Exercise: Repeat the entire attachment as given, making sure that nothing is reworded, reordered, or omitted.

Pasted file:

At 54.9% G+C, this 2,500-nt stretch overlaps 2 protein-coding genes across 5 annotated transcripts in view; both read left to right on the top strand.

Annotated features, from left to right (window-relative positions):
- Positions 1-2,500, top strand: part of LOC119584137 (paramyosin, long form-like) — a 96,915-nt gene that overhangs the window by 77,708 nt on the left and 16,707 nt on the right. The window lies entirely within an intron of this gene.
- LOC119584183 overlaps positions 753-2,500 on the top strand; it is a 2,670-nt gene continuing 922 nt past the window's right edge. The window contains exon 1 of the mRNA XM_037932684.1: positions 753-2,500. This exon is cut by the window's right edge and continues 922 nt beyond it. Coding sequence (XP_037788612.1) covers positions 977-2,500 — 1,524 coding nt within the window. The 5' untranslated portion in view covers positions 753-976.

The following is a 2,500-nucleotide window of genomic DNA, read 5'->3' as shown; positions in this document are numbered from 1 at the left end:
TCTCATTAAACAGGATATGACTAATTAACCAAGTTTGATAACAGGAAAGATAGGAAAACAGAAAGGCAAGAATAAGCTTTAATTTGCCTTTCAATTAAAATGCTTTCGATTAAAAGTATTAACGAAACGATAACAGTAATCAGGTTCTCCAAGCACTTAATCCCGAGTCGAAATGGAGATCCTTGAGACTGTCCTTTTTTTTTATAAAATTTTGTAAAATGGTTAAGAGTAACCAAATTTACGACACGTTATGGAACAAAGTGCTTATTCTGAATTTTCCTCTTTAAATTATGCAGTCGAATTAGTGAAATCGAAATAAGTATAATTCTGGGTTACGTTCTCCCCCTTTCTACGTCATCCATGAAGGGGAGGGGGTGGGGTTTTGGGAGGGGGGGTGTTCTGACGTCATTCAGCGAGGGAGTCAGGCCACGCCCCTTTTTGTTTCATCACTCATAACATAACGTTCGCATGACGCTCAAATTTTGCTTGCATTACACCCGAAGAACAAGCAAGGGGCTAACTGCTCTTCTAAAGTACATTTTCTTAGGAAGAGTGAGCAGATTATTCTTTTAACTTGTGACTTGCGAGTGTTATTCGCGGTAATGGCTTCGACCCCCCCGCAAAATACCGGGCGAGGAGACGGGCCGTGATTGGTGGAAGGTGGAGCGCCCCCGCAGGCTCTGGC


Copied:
At 54.9% G+C, this 2,500-nt stretch overlaps 2 protein-coding genes across 5 annotated transcripts in view; both read left to right on the top strand.

Annotated features, from left to right (window-relative positions):
- Positions 1-2,500, top strand: part of LOC119584137 (paramyosin, long form-like) — a 96,915-nt gene that overhangs the window by 77,708 nt on the left and 16,707 nt on the right. The window lies entirely within an intron of this gene.
- LOC119584183 overlaps positions 753-2,500 on the top strand; it is a 2,670-nt gene continuing 922 nt past the window's right edge. The window contains exon 1 of the mRNA XM_037932684.1: positions 753-2,500. This exon is cut by the window's right edge and continues 922 nt beyond it. Coding sequence (XP_037788612.1) covers positions 977-2,500 — 1,524 coding nt within the window. The 5' untranslated portion in view covers positions 753-976.

The following is a 2,500-nucleotide window of genomic DNA, read 5'->3' as shown; positions in this document are numbered from 1 at the left end:
TCTCATTAAACAGGATATGACTAATTAACCAAGTTTGATAACAGGAAAGATAGGAAAACAGAAAGGCAAGAATAAGCTTTAATTTGCCTTTCAATTAAAATGCTTTCGATTAAAAGTATTAACGAAACGATAACAGTAATCAGGTTCTCCAAGCACTTAATCCCGAGTCGAAATGGAGATCCTTGAGACTGTCCTTTTTTTTTATAAAATTTTGTAAAATGGTTAAGAGTAACCAAATTTACGACACGTTATGGAACAAAGTGCTTATTCTGAATTTTCCTCTTTAAATTATGCAGTCGAATTAGTGAAATCGAAATAAGTATAATTCTGGGTTACGTTCTCCCCCTTTCTACGTCATCCATGAAGGGGAGGGGGTGGGGTTTTGGGAGGGGGGGTGTTCTGACGTCATTCAGCGAGGGAGTCAGGCCACGCCCCTTTTTGTTTCATCACTCATAACATAACGTTCGCATGACGCTCAAATTTTGCTTGCATTACACCCGAAGAACAAGCAAGGGGCTAACTGCTCTTCTAAAGTACATTTTCTTAGGAAGAGTGAGCAGATTATTCTTTTAACTTGTGACTTGCGAGTGTTATTCGCGGTAATGGCTTCGACCCCCCCGCAAAATACCGGGCGAGGAGACGGGCCGTGATTGGTGGAAGGTGGAGCGCCCCCGCAGGCTCTGGC